4th day, Second Perition
Had you lived, you might have seen the late corrupting of my soul by that poisonous appetite you had placed into me. May the curse you so willingly inflicted be spared from another generation of king's sons, for my son Alexandrus, when he grows, will never lie with a whoreson Greek mentor such as I have known of you.
My heart and loins yearn for you yet.
For as I rode alone toward the frontier of Troya from the north, I crossed a ford and reminisced of the battle we had engaged with Thummim the Hittite... those indomitable warriors.
We routed them, and brought their leader in shackles before me. He was blooded, naked, reeking with the courage of the blood lust that consumed him on the field. Small, dark, and winded from the pursuit and capture.
Hestia attended him, and despite myself, I watched his quick hands flee across the warrior's flesh, and found myself wishing they were my own. And while I knew that Hestes and Apollion observed my interest, they said nothing. They would not insult Basileus in his glory, interrogating a fair and worthy enemy. In fact, they reveled in it even as they deplored the flicker of passion as it sparked. They knew me all too well -- my appetite for youth, violent and blooded in their passion and blood lust. The more outraged they would grow, the greater grew my yearning. The meek and humble never caught my eye.
And there stood I, the conqueror. He must have been abashed; but honor forbade him speak or make complaint.
"You are Thummim, the Hittite?" I spake. He made a slight sound. Yes?
"Do you speak my tongue?" I asked in Greek now. He assented by gesture.
We went on like this for some time until I bade him explain himself or be taken down for proper execution. He then spake. "Then execute me by your unholy whim, Slayer of the World!" he cried. At this I bade Hestia depart, and only Apollion stood at post.
"And you, depart," I said to Apollion. Apollion knew, then. The eyes of him! "And see that none come," I added.
The gloom gathered. I stepped toward the kneeling prisoner until his head was within the reach of my arm, and his gaze met my cuirass, and still buttoned bowsling.
"So you desire your death as a youth? Is this honor to your god, Ahura?"
He was abashed that I knew the name of his god, but he nodded, wonderingly. Oh how I yearned for that head of sweaty curls upon my pallet then! "You do not have to die,' I explained.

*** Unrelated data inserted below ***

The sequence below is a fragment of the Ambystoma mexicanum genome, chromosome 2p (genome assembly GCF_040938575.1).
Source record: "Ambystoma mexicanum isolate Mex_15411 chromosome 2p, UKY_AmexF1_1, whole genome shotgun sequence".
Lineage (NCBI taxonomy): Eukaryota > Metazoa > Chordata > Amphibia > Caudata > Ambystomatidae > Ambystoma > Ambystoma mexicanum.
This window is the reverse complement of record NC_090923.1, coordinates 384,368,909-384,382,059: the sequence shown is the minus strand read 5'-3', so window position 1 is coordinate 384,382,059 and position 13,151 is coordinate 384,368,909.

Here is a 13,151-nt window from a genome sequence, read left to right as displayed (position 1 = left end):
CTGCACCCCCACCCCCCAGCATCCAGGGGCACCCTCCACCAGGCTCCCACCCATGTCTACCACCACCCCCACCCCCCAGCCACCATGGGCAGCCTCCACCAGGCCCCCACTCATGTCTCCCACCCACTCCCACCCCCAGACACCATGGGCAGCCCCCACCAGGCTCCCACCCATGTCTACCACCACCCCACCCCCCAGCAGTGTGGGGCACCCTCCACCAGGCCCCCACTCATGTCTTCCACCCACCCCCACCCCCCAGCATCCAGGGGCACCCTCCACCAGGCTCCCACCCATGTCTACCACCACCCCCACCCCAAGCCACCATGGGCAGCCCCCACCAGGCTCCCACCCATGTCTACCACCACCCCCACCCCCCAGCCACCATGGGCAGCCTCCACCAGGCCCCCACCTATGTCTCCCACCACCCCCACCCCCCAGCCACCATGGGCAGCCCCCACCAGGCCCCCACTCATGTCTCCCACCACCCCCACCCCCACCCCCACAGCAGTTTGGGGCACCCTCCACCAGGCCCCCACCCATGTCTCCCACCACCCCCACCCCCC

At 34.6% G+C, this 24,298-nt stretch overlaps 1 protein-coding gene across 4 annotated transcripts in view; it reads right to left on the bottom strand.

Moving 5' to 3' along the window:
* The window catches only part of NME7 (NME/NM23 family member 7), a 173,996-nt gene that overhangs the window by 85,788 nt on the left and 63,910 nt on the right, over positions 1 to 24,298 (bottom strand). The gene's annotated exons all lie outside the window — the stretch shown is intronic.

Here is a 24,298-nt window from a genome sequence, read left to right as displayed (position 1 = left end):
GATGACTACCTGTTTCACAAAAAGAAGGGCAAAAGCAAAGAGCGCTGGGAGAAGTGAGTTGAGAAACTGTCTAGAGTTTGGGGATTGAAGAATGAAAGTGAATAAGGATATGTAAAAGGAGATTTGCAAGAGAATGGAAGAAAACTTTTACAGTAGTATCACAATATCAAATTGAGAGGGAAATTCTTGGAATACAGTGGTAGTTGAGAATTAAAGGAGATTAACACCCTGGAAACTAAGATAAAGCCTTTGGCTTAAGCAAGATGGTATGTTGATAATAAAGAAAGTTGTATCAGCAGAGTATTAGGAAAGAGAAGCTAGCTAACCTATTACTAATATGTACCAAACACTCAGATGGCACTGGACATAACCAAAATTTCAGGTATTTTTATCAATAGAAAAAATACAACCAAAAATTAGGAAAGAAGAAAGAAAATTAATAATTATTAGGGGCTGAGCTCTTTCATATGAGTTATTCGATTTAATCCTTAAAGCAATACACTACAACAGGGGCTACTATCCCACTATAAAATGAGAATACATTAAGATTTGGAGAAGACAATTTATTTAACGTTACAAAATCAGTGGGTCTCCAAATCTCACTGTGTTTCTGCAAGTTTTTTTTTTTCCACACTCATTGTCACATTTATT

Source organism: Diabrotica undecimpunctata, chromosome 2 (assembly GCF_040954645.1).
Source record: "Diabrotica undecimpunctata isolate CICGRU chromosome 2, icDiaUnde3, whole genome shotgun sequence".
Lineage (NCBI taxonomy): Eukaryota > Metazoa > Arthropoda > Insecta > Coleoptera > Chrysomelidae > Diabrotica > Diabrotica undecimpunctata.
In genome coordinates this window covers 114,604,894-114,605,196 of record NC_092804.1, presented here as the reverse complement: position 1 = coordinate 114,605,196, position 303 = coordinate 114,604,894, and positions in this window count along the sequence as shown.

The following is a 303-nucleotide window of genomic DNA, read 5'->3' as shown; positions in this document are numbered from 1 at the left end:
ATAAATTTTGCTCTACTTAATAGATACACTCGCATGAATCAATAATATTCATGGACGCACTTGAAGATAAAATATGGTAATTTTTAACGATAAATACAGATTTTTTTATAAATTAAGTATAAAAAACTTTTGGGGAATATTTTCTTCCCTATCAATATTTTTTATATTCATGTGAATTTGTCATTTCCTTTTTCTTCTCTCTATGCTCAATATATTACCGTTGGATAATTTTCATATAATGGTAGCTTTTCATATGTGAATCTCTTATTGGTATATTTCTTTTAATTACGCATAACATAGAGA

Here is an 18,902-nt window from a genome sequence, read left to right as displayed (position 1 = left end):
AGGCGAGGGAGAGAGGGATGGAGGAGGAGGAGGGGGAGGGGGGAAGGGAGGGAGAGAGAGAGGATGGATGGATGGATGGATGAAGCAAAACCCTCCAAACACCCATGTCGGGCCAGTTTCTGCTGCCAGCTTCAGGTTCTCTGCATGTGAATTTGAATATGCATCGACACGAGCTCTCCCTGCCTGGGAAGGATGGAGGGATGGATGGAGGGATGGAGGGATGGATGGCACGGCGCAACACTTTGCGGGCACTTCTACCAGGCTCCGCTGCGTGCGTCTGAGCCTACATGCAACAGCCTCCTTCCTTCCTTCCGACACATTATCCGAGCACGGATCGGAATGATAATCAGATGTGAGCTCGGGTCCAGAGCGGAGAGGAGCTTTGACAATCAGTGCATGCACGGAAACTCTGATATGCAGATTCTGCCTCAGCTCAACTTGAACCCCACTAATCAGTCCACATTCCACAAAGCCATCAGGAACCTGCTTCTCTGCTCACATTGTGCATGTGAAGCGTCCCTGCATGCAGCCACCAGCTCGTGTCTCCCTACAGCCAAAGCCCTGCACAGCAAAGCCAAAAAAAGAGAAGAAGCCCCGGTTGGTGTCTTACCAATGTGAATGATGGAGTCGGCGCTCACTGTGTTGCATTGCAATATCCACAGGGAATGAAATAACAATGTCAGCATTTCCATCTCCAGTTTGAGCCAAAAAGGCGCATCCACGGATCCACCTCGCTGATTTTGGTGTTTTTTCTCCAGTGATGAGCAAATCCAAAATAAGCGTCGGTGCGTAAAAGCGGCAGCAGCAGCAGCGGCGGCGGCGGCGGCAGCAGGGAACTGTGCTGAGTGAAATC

"And how shall I be saved?" he cried, brokenly. "The irresistible Basileus holds me in shackles, and I am his enemy!"
"True, but I am a conquerer, not a killer. If you are conquered, then I will release you to your people with your token in my possession as guarantee."
"What token? I have no gold, no horses, no asses to tribute!"
"You have what I desire most," I replied quickly, staring down upon him. My breath quickened in me, my flesh was provoked from the act of speaking it. His reek was in my nostrils, the sweat of him a taste upon my tongue. I stepped back a pace and sopped my brow.
"And what is that thing Basileus desires, who sacked Pergamon and Thrace?"
I turned. "An hour of your service."
"Service?" He was bewildered. I pressed on, dread merging with desire until nothing I would say could ever be taken back.
"Lay with me," I whispered. He stared in disbelief.
"I said, lay with me. Serve my pleasure. Here, now. And you are free."
"And if I do not?" he spake, his voice a strangled, hushed thing now.
"Then I have no token and shall have to demand the token of these things you do not have or own."
"What of - what of women?"
"The hostages, you mean? They are hostages, not concubines. Not slaves."
"But Basileus demands concubines of the Hittite warriors?" he asked again, unbelieving. I blushed freely, as I always have done, Aristes.
"Just an hour of concubinage. One hour to serve my pleasure. You are a fair and beautiful boy, ripe to feel the pleasure of an older man, perhaps this is what Basileus may be..." I wandered off my speech, as I beheld the horror in him.